Type of painting / From Wikipedia, the free encyclopedia
Dear Wikiwand AI, let's keep it short by simply answering these key questions:
Can you list the top facts and stats about Still life?
Summarize this article for a 10 years old
A still life (plural: still lifes) is a work of art depicting mostly inanimate subject matter, typically commonplace objects which are either natural (food, flowers, dead animals, plants, rocks, shells, etc.) or human-made (drinking glasses, books, vases, jewelry, coins, pipes, etc.).
With origins in the Middle Ages and Ancient Greco-Roman art, still-life painting emerged as a distinct genre and professional specialization in Western painting by the late 16th century, and has remained significant since then. One advantage of the still-life artform is that it allows an artist much freedom to experiment with the arrangement of elements within a composition of a painting. Still life, as a particular genre, began with Netherlandish painting of the 16th and 17th centuries, and the English term still life derives from the Dutch word stilleven. Early still-life paintings, particularly before 1700, often contained religious and allegorical symbolism relating to the objects depicted. Later still-life works are produced with a variety of media and technology, such as found objects, photography, computer graphics, as well as video and sound.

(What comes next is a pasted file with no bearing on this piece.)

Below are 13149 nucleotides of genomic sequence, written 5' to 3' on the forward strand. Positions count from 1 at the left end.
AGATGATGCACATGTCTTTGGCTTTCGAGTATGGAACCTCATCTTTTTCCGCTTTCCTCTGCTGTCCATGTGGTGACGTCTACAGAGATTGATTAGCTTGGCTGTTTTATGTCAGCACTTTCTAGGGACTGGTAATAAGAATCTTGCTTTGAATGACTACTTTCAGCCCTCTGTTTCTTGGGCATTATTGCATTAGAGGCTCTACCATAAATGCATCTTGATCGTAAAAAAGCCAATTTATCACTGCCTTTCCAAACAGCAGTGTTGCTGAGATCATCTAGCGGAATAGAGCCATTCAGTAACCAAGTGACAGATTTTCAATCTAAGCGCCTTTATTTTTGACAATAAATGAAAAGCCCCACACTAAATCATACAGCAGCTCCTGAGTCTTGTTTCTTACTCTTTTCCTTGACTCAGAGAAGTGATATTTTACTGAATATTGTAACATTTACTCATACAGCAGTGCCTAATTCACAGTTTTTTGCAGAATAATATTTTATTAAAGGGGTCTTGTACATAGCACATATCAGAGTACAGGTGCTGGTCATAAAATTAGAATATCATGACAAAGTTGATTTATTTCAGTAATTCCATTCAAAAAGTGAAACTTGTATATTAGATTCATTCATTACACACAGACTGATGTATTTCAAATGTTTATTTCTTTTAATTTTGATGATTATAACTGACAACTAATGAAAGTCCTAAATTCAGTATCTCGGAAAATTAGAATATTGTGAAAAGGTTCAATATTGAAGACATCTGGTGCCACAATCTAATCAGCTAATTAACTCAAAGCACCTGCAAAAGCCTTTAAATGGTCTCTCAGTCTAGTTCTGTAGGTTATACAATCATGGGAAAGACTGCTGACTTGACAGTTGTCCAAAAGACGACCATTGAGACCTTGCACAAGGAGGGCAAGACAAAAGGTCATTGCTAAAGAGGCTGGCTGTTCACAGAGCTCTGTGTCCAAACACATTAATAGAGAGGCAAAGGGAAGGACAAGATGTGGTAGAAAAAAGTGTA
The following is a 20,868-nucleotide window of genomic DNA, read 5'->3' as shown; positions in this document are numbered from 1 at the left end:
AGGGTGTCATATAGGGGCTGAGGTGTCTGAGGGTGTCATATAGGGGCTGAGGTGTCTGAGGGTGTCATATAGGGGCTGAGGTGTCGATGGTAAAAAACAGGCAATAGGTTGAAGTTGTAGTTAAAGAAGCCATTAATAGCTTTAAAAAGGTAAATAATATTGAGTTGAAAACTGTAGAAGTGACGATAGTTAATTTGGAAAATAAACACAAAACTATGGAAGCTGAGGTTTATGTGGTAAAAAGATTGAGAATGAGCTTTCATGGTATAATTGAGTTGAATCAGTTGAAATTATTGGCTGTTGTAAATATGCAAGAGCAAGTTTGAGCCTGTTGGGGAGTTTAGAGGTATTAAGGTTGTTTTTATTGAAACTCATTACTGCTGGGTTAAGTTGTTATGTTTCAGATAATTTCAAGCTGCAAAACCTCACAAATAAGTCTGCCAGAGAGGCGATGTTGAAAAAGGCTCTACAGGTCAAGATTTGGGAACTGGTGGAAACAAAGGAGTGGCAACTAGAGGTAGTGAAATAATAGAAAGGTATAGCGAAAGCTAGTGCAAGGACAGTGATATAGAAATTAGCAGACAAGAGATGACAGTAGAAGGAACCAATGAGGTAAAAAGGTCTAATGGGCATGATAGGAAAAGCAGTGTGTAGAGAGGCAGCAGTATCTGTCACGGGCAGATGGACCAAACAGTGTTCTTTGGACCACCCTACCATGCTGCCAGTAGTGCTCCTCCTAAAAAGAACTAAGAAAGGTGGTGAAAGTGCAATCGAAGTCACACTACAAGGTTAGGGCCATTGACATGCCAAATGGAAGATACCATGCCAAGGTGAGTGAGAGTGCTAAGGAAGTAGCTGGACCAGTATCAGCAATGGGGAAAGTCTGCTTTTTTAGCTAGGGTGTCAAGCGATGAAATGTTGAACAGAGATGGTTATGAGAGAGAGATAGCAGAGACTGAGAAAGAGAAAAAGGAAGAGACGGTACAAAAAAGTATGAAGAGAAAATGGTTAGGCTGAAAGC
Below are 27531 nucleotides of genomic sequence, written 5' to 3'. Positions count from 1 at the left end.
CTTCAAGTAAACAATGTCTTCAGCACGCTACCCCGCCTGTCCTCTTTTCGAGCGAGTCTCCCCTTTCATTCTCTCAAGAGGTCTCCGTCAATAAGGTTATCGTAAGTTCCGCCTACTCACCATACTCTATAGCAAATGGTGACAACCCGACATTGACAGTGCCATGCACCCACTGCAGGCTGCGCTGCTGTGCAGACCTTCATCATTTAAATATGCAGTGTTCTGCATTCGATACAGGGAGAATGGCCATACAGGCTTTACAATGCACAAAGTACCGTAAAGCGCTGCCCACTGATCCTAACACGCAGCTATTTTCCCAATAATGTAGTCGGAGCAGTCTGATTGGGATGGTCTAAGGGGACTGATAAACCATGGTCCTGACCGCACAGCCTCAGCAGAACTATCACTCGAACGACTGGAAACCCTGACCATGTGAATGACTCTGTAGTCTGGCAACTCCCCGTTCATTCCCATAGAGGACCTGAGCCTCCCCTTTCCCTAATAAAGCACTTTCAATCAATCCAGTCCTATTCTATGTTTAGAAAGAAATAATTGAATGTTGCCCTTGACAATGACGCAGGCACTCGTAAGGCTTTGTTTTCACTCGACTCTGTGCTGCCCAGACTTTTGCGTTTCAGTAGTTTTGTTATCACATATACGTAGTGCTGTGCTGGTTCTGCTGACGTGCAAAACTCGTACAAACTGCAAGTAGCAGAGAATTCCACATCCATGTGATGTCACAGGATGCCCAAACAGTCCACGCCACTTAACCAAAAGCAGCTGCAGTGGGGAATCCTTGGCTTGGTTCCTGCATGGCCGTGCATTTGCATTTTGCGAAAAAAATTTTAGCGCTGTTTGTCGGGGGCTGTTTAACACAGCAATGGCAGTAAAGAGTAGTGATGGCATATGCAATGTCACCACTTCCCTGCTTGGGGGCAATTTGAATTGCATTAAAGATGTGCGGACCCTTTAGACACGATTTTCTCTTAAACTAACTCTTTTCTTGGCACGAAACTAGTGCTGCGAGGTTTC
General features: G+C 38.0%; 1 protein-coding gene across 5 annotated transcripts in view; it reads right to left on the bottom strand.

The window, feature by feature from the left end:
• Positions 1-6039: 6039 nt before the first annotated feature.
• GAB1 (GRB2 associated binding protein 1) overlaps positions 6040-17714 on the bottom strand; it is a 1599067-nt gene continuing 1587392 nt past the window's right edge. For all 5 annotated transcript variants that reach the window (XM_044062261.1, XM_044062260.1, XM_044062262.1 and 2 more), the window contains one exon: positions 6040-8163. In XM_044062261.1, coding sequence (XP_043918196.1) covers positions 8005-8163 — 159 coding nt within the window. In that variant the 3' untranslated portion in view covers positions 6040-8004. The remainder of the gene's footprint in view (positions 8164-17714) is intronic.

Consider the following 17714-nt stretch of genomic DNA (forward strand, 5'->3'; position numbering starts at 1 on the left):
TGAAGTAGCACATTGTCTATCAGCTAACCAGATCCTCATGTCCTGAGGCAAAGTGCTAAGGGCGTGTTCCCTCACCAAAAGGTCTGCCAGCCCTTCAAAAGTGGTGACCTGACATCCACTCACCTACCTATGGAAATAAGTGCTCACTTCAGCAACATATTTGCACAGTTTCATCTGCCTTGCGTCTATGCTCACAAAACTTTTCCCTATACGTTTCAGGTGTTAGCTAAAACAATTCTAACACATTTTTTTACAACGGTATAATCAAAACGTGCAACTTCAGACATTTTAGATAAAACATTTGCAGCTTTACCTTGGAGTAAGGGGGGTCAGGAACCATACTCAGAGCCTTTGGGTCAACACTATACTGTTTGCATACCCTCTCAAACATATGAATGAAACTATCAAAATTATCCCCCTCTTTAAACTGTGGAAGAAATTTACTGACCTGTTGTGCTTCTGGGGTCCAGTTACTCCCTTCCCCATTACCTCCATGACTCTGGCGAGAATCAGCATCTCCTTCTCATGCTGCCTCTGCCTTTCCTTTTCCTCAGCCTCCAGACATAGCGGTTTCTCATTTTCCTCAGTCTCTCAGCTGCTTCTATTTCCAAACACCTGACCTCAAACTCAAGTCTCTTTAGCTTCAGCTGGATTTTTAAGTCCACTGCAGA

The term includes the painting of dead animals, especially game. Live ones are considered animal art, although in practice they were often painted from dead models. Because of the use of plants and animals as a subject, the still-life category also shares commonalities with zoological and especially botanical illustration. However, with visual or fine art, the work is not intended merely to illustrate the subject correctly.
Still life occupied the lowest rung of the hierarchy of genres, but has been extremely popular with buyers. As well as the independent still-life subject, still-life painting encompasses other types of painting with prominent still-life elements, usually symbolic, and "images that rely on a multitude of still-life elements ostensibly to reproduce a 'slice of life'". The trompe-l'œil painting, which intends to deceive the viewer into thinking the scene is real, is a specialized type of still life, usually showing inanimate and relatively flat objects.